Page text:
Canada and the United States signed the “Smart Border Declaration” which outlines a 30-point action plan through which both countries would collaborate in identifying and addressing security risks while efficiently and effectively addressing the legitimate flow of people and goods back and forth across the Canada-U.S. border.
The new objectives contained in the Secure and Smart Border Action Plan is as follows:
Secure Flow of People:
· To develop and deploy a secure card for permanent residents
· To resume, evaluate and expand the NEXUS pilot project at the Sarnia-Port Huron border point and discuss its expansion to air travel
· To review practices and procedures for the screening of refugee/asylum claimants
· To implement the Canada-U.S. Pre-clearance Agreement, resume in-transit pre-clearance at Vancouver and expand it to other airports
· To share Advance Passenger Information and agreed-to Passenger Name Records for flights in transit and between Canada and the U.S.
· To review customs and immigration presence and practices at international ferry terminals;
· To develop jointly an automated immigration database; and
· To provide international technical assistance.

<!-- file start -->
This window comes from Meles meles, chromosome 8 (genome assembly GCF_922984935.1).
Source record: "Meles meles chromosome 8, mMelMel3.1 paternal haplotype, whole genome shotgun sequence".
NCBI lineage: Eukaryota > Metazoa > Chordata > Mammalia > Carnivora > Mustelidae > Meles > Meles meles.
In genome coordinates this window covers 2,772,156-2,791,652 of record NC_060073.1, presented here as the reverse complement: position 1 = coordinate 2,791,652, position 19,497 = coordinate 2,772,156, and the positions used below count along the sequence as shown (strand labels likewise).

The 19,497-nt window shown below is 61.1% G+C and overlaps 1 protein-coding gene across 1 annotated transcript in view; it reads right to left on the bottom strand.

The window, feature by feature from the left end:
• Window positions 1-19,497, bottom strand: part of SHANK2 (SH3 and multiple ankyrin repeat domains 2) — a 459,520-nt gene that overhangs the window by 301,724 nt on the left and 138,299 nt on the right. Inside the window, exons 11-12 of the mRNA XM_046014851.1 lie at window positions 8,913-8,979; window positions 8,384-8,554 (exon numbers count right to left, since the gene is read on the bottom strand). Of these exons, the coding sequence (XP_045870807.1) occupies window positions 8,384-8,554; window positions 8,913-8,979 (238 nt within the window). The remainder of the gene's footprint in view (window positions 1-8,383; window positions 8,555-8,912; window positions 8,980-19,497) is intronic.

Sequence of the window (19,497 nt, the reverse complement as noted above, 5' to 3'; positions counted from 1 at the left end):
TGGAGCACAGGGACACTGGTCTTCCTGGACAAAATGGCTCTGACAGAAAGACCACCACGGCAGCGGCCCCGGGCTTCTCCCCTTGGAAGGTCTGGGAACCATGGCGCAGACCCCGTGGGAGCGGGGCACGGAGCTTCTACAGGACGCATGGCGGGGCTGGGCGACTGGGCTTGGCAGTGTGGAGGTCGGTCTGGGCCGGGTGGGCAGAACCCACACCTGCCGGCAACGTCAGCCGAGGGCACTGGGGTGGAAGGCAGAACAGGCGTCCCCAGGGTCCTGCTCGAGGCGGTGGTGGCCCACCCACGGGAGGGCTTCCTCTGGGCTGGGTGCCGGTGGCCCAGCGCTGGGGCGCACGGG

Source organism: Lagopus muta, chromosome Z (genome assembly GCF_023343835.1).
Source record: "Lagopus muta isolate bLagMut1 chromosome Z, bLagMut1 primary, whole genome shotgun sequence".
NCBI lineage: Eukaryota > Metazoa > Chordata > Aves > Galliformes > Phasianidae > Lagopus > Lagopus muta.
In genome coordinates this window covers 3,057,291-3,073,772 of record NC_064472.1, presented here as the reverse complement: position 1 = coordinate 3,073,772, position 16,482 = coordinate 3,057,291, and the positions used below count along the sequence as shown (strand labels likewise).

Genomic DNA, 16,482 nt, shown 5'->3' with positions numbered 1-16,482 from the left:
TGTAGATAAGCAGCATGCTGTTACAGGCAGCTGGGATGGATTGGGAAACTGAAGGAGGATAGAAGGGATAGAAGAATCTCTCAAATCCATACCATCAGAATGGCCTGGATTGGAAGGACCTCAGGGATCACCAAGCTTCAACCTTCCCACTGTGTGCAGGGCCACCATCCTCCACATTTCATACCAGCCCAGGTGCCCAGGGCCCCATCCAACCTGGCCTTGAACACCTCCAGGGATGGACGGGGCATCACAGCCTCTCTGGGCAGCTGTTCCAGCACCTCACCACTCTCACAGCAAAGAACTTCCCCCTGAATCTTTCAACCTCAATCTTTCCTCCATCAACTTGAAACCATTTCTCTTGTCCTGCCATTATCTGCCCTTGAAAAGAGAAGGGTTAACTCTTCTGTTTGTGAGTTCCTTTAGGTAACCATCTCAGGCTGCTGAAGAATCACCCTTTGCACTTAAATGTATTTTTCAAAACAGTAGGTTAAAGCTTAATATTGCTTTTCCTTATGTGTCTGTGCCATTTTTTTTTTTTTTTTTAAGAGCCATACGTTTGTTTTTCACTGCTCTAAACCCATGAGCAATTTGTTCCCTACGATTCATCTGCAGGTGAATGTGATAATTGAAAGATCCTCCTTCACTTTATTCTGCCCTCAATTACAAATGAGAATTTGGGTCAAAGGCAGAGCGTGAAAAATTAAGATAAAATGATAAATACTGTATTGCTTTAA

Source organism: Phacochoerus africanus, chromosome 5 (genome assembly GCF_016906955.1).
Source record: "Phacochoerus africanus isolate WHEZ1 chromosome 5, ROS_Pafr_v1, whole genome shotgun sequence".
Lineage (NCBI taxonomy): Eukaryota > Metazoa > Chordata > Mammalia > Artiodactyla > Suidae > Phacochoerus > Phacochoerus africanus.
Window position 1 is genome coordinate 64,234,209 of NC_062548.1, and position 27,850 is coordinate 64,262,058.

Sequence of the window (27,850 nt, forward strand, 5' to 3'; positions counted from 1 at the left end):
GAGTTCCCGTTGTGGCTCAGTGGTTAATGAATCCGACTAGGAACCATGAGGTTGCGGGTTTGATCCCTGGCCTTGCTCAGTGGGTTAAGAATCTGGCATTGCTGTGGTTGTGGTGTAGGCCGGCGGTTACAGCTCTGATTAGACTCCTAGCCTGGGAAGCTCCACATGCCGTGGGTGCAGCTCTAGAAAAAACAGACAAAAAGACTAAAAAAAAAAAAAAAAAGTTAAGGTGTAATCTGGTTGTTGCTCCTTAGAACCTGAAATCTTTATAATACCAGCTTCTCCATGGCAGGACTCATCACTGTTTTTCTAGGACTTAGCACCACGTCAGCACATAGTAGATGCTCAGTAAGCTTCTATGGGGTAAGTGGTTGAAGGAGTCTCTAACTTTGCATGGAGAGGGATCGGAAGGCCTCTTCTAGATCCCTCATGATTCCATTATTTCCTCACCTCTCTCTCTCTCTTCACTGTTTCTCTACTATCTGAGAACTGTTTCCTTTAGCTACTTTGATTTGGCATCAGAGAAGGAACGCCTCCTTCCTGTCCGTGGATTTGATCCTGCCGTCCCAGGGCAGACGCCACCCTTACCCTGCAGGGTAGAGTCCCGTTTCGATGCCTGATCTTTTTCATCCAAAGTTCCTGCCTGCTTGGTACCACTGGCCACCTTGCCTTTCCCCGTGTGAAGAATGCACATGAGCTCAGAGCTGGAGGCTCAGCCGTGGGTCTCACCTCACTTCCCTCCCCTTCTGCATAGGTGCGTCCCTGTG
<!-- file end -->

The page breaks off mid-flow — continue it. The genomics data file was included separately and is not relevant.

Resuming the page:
Secure Flow of Goods:
· To establish complementary systems for commercial processing, including audit-based programs
· To develop an integrated approach for processing truck, rail and marine cargo away from the border
· To establish criteria for the creation of small, remote joint border facilities
· To share customs data and
· To exchange information and analysts to target marine in-transit containers.
· Work to secure resources for joint and coordinated physical and technological improvements to border and trade corridor infrastructure
· To deploy interoperable technologies for the secure movement of goods and people
· To assess threats and protect transborder transportation and other critical infrastructure
· To finalize agreement on comparable/equivalent aviation security and training standards.
Coordination and Information Sharing:
· To address legal and operational challenges to joint removals of deportees
· To bring into force legislation on terrorism
· To exchange advance information on individuals and organizations designated as engaging in terrorist fundraising
· To increase dialogue and commitment to joint counter-terrorism training and exercises.
Immigration attorneys have expressed concern about the impact of this agreement on people seeking asylum. Asylum seekers on the U.S. side of the border-seeking asylum in Canada could be forced to apply for asylum in the U.S. (where they are more likely to be detained and denied). Currently, about 40% of asylum seekers in Canada arrive from the U.S. In addition, asylum seekers who lose in the U.S. may be unable to apply in Canada.